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Hog prices ended July on a strong note

by 5m Editor
7 August 2004, at 12:00am

US Weekly Hog Outlook, 6th August 2004 - Weekly review of the US hog industry, written by Glen Grimes and Ron Plain.

Ron Plain
Ron Plain

For the six weeks ending this week Federally Inspected slaughter has been up over 4% from 12 months earlier. Based on the June Hogs and Pigs Report slaughter for this period was expected to be up about 2%. Weekly import data indicates all of this increase in slaughter is from domestic fed animals.

Hog prices ended the week with live prices steady to down $1.50 per cwt from a week earlier. However, carcass prices were somewhat stronger compared to last week with prices $0.14 to $2.41 per cwt higher compared to Friday of last week.

The top live prices for select markets were: Peoria $54.00, St. Paul $56.00, Sioux Falls $56.00, and interior Missouri $54.00. The weighted average carcass prices for 185# carcass with 0.9-1.1" back fat 6 sq. In. loin 2 In. deep by area were: western Cornbelt $77.89, eastern Cornbelt $75.87, Iowa-Minnesota $77.35, and nation $76.91 for the morning report Friday.

Cash feeder pig prices are holding very strong. Prices this week at United Producers tel-o-auction were steady to $10 per cwt stronger than 2 weeks earlier. The United prices by weight groups were: 40-50# $98 per cwt, 50-60# $98 per cwt, and 60-70# $84-87.50 per cwt.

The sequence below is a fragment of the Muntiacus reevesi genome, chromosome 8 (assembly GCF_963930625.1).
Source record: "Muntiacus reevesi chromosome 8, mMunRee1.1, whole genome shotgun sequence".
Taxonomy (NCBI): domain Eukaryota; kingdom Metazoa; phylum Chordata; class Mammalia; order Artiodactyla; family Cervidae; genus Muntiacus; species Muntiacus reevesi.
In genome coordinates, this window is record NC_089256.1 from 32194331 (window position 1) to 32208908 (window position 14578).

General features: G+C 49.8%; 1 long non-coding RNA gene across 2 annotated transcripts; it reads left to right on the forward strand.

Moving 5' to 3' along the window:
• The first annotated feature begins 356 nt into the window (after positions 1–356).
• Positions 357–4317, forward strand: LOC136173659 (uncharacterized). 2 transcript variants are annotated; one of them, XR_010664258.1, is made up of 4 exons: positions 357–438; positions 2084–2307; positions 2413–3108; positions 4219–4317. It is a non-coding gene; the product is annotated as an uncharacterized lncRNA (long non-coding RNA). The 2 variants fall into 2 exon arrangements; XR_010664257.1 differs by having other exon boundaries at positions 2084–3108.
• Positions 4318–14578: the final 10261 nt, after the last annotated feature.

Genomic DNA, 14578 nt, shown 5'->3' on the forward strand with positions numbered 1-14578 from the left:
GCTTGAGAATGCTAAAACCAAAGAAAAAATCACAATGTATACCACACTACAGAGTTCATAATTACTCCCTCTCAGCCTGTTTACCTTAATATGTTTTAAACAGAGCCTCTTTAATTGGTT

Pork product prices ended the week mixed compared to last week. Loins with a ¼" trim at $115.89 per cwt were down $4.11 per cwt, Boston butts with a ¼" trim at $96.50 per cwt were down $3.00 per cwt, 17-20# hams were steady at a price of $78.00 per cwt, and 14-16# bellies were steady at $115.00 per cwt.

Slaughter for next week probably will be below a year earlier. For some reason slaughter increased over 8% from this week to next week last year.

Producers need to at least keep marketings current as we go into the seasonally increased numbers. In fact, a modest amount of pulling marketings forward could pay off in the next few weeks.

The number of producers in the U.S. that market 50,000 head or more annually is leveling off. For example the number of producers of this size increased by 120% from 1994-1997, from 1997-2000 the increase was less than 8%, and 2000-2003 the increase was only 2%.

The concentration in the proportion of the hogs produced is continuing in the U.S. industry but the rate of change is also slowing. For example from 1994-1997 the percentage of the U.S. industry produced by producers marketing 50,000 head or more annually increased by 118%, from 1997-2000 the rate of increase slowed to 31% and from 2000-2003 the rate of growth was 16%.

These data are from the 2003 structure of the hog industry study by the University of Missouri and Iowa State University that was posted on the same website as this letter this week.

Demand continues to hold strong for all meats but there was some softness reported this week in chicken breasts as well as some pork cuts along with beef.

Slaughter this week at 1865 thousand head under Federal Inspection was up by 2.9% from a year earlier.

5m Editor